Wednesday, September 15, 2010

Victoria Stone

I recently had the pleasure of designing these two pendants for Mary Ann and Ralph of Stones That Rock. It is absolutely mesmerizing to look at, and by far the most chatoyant stone I have ever seen in person. They cut these stones and have them in their private collection. Designing with these stones was a wonderful experience.Until I saw the stones on their website, I had never encountered this stone before.
cabochon by Stones That Rock
Naturally, I wanted to know more about the stone so I researched it. The most comprehensive information I found on the stone was provided on Daniel Lopaki's website in an article for ROCKCOLLECTOR, the newsletter for the Rochester Lapidary Society, written by Greg Weisbrod, September, 2005.

cabochon by Danial Lopacki Co.
Late in the 60's Iimori Laboratory Ltd. of Tokyo Japan began to market a variety of imitation gem materials. Dr. S. Iimori produced some paste (lead glass) in different colors for faceting, also a cat's eye, "jade," and finally his masterpiece:

The chatoyant Victoria stone in 16 different colors. 
 cabochon by Danial Lopacki Co.
This material was advertised to be a melt of various natural minerals that had reconstructed into a new mineral and cooled for months under 2000 pounds pressure. The melt mass then partially devitrified forming chatoyant fan-like sprays of crystal fibers.
cabochon by Danial Lopacki Co.
 Ideally the fibers would interlock, similar to those that give nephrite jade its toughness. Unfortunately, this did not occur. The glass matrix of the "boules" developed severe internal strains much similar to unannealed glass.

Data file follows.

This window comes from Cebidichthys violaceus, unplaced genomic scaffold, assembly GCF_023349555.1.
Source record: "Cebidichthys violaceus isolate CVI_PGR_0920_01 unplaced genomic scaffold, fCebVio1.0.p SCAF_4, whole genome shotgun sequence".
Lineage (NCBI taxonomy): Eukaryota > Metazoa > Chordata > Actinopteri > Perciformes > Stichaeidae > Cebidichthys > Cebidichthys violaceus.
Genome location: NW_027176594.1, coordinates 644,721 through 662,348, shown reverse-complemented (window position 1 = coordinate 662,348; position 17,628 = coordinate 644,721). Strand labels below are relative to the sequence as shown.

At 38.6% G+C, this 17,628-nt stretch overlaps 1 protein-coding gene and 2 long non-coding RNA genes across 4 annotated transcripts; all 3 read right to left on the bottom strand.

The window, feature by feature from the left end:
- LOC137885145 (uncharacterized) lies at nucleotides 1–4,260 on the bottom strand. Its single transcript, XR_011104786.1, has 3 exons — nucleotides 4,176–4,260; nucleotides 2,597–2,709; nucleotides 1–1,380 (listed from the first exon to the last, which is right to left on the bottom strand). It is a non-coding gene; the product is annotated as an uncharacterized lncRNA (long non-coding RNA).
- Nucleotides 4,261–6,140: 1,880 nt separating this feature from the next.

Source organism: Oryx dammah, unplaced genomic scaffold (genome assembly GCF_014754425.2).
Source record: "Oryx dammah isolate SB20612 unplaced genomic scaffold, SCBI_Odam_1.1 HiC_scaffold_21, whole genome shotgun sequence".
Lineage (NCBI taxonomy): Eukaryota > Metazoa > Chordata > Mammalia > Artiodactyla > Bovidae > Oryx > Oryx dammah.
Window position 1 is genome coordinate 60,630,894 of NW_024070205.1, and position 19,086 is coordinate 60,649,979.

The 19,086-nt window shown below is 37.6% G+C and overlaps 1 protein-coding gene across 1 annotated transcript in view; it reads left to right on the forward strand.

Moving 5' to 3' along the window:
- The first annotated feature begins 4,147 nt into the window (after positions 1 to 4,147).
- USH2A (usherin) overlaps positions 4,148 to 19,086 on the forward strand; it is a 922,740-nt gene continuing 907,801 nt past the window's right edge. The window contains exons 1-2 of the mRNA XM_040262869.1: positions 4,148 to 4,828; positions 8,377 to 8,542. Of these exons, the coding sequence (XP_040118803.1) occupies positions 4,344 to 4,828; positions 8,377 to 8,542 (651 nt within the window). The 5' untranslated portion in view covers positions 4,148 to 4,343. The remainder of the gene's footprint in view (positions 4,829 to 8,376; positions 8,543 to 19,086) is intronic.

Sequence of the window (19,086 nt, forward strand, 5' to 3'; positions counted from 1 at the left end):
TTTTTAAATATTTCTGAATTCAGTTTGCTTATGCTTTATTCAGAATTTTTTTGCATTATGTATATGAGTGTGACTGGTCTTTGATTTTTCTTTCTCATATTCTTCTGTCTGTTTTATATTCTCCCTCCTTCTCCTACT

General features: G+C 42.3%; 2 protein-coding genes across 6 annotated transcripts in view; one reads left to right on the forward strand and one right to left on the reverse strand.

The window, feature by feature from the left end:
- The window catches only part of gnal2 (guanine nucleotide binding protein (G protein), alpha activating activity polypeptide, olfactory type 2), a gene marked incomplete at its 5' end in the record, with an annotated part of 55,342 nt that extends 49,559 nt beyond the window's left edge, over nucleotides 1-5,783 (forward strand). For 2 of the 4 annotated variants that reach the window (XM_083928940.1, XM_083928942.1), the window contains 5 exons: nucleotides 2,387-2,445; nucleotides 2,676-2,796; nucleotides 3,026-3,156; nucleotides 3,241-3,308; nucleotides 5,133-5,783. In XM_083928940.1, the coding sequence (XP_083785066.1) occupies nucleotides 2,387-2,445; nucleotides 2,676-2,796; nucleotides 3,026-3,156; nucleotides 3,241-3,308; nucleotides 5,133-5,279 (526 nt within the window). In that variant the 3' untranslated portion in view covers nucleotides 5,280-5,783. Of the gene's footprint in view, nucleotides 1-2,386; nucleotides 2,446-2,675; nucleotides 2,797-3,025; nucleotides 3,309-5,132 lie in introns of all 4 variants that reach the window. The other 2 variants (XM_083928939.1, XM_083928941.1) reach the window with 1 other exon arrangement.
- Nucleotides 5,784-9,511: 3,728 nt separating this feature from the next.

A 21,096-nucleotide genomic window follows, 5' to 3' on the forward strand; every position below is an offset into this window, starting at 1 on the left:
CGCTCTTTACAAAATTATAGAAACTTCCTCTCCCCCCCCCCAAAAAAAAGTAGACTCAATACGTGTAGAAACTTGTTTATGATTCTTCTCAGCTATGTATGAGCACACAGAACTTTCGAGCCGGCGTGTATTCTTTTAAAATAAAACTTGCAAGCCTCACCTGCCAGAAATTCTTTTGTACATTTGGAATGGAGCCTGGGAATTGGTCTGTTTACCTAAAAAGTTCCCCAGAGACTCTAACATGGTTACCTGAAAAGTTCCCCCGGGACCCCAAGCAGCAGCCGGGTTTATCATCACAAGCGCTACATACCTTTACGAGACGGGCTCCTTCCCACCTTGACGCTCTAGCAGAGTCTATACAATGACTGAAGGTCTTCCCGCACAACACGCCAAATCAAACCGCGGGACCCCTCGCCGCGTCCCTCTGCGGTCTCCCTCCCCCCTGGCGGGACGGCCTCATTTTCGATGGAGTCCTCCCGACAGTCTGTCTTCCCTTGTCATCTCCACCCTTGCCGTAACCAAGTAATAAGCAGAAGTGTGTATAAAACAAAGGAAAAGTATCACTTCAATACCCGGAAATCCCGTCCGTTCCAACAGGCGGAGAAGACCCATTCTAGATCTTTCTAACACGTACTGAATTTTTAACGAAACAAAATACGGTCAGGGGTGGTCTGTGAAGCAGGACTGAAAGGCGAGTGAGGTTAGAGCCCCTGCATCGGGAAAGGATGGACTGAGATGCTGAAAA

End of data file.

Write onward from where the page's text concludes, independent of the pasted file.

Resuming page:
The mass looked like a fat carrot, weighed about five pounds and sold for $20.00/lb. Instructions cautioned you to carefully grind the white rind from the "boule" so as to relieve the strain. You must also take extreme care not to overheat the material in cutting, doping, or polishing. You could also purchase a ready-made cabochon from the company.

cabochon by Danial Lopacki Co.
 To protect his market, the 84-year-old Dr. Iimori did not patent his process, instead preferring to keep it a secret even from his family. When he passed away they did not continue the operation and the company went bankrupt in 1985.

Wednesday, September 8, 2010

Stones That Rock!

Ralph and Mary Ann Sieler are the heart and soul of Stones That Rock. They started their business just a couple years ago, and do beautiful lapidary work. I met them on Flickr, and they have been so wonderful in helping educate me about gemstones I am not familiar with. Most recently, I made this pendant with a lovely Deschutes Jasper cab they cut. Ralph and Mary Ann live in Arizona and specialize in stones found in the west, such as turquoise and variscite. However, they also work with many types of jasper and agate, lapis, dino bone, and exotics such as mtorolite (chrome chalcedony) and Victoria Stone. Their work is outstanding and their prices are reasonable. I have many cabochons of theirs waiting to be made into beautiful jewelry. All of the cabochons in the previous two posts are from their collection, and I now own. Above and beyond their talents, Ralph and Mary Ann are just lovely folks... two of the nicest people I have met online.
If you are interested in purchasing some cabochons, slabs, or rough from them, visit Stones That Rock.